Story continues below advertisement

The only inarguable rationale for the sudden interest in luxury taxes is politics. Nothing demonstrates a party’s loyalty to the middle class more than a demonstrated desire to crack down on blatant displays of wealth. And there is no more politically palatable tax than one that affects only a small group of voters who are doing just fine anyway.

But the optics cut in both directions. While luxury taxes may send out a comforting message to middle-class voters that everyone is paying their share, they also signal that Ottawa disapproves of the highly successful. Never mind if these folks have earned their money and paid income tax on it. Now they will have to pay extra to enjoy it.

There are better ways to do things. If Ottawa needs additional revenue, perhaps the fairest way to get it is through the income tax system – not through the government passing moralistic judgments on what is acceptable for someone to purchase. As it stands, a luxury tax is political theatre, not substance.

Your time is valuable. Have the Top Business Headlines newsletter conveniently delivered to your inbox in the morning or evening. Sign up today.

Report an error Editorial code of conduct
Due to technical reasons, we have temporarily removed commenting from our articles. We hope to have this fixed soon. Thank you for your patience. If you are looking to give feedback on our new site, please send it along to feedback@globeandmail.com. If you want to write a letter to the editor, please forward to letters@globeandmail.com.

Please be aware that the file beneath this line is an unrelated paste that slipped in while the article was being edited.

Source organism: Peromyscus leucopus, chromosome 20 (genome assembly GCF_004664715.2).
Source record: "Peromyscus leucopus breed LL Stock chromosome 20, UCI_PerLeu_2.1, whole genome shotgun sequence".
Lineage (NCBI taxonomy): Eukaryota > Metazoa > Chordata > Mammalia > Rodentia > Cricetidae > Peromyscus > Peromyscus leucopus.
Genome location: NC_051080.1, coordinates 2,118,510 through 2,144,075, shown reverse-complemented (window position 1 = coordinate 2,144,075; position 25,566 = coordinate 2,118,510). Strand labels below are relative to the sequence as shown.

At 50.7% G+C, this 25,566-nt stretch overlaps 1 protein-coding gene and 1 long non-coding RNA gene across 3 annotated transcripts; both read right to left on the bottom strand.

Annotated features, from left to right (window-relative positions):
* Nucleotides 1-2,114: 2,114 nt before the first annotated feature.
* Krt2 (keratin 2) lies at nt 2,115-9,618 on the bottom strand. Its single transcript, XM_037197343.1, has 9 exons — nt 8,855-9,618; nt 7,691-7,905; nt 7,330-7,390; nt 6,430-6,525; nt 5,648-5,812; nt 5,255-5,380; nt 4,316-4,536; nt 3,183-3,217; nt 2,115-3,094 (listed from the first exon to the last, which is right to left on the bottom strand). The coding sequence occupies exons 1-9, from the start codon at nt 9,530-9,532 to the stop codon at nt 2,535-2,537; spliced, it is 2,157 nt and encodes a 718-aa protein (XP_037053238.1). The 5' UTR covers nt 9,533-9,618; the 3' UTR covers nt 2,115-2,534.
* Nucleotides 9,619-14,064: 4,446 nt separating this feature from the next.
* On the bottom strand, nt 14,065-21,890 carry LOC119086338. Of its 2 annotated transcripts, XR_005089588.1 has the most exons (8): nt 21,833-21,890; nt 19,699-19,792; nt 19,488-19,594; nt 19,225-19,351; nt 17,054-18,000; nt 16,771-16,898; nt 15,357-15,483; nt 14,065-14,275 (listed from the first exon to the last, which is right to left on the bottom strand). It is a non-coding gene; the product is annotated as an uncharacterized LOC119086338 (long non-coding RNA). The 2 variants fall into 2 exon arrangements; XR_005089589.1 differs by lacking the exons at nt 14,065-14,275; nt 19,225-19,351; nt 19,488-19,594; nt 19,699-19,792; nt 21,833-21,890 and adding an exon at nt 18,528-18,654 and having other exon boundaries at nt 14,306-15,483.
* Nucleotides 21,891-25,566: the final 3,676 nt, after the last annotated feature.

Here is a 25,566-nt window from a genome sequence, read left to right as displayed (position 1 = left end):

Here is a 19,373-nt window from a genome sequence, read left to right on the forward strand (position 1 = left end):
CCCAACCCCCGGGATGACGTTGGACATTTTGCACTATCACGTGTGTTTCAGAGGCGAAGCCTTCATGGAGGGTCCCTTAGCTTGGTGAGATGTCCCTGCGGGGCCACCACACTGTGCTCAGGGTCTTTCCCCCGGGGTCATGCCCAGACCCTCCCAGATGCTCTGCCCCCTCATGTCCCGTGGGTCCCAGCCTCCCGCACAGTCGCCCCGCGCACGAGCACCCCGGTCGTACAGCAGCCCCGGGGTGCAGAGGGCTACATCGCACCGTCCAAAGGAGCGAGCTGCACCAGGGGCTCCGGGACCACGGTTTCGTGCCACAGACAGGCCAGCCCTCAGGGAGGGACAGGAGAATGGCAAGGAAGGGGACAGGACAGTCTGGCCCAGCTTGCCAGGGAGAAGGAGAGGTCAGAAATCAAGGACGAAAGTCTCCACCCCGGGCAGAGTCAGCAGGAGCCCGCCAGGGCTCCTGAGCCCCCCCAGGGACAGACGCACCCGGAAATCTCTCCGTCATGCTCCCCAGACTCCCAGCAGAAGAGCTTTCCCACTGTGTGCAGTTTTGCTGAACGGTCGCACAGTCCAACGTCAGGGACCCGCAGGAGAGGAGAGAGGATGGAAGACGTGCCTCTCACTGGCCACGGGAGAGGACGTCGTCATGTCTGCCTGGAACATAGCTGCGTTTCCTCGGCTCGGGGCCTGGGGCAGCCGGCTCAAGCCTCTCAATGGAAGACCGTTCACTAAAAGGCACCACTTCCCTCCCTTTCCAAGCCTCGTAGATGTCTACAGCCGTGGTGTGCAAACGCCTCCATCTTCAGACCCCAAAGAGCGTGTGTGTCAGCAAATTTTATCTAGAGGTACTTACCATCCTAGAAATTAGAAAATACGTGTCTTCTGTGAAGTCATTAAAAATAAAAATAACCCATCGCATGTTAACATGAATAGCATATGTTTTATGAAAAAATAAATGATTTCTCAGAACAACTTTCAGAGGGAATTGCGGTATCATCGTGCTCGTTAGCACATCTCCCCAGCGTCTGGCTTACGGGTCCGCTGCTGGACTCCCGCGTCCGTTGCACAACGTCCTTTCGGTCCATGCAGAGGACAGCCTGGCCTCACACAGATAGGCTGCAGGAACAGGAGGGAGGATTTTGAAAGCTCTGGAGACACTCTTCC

Welcome to The Globe and Mail’s comment community. This is a space where subscribers can engage with each other and Globe staff. Non-subscribers can read and sort comments but will not be able to engage with them in any way. Click here to subscribe.

If you would like to write a letter to the editor, please forward it to letters@globeandmail.com. Readers can also interact with The Globe on Facebook and Twitter .

Welcome to The Globe and Mail’s comment community. This is a space where subscribers can engage with each other and Globe staff. Non-subscribers can read and sort comments but will not be able to engage with them in any way. Click here to subscribe.

If you would like to write a letter to the editor, please forward it to letters@globeandmail.com. Readers can also interact with The Globe on Facebook and Twitter .

Welcome to The Globe and Mail’s comment community. This is a space where subscribers can engage with each other and Globe staff.

We aim to create a safe and valuable space for discussion and debate. That means:

  • Treat others as you wish to be treated
  • Criticize ideas, not people
  • Stay on topic
  • Avoid the use of toxic and offensive language
  • Flag bad behaviour

Comments that violate our community guidelines will be removed.

Read our community guidelines here

Discussion loading ...

Cannabis pro newsletter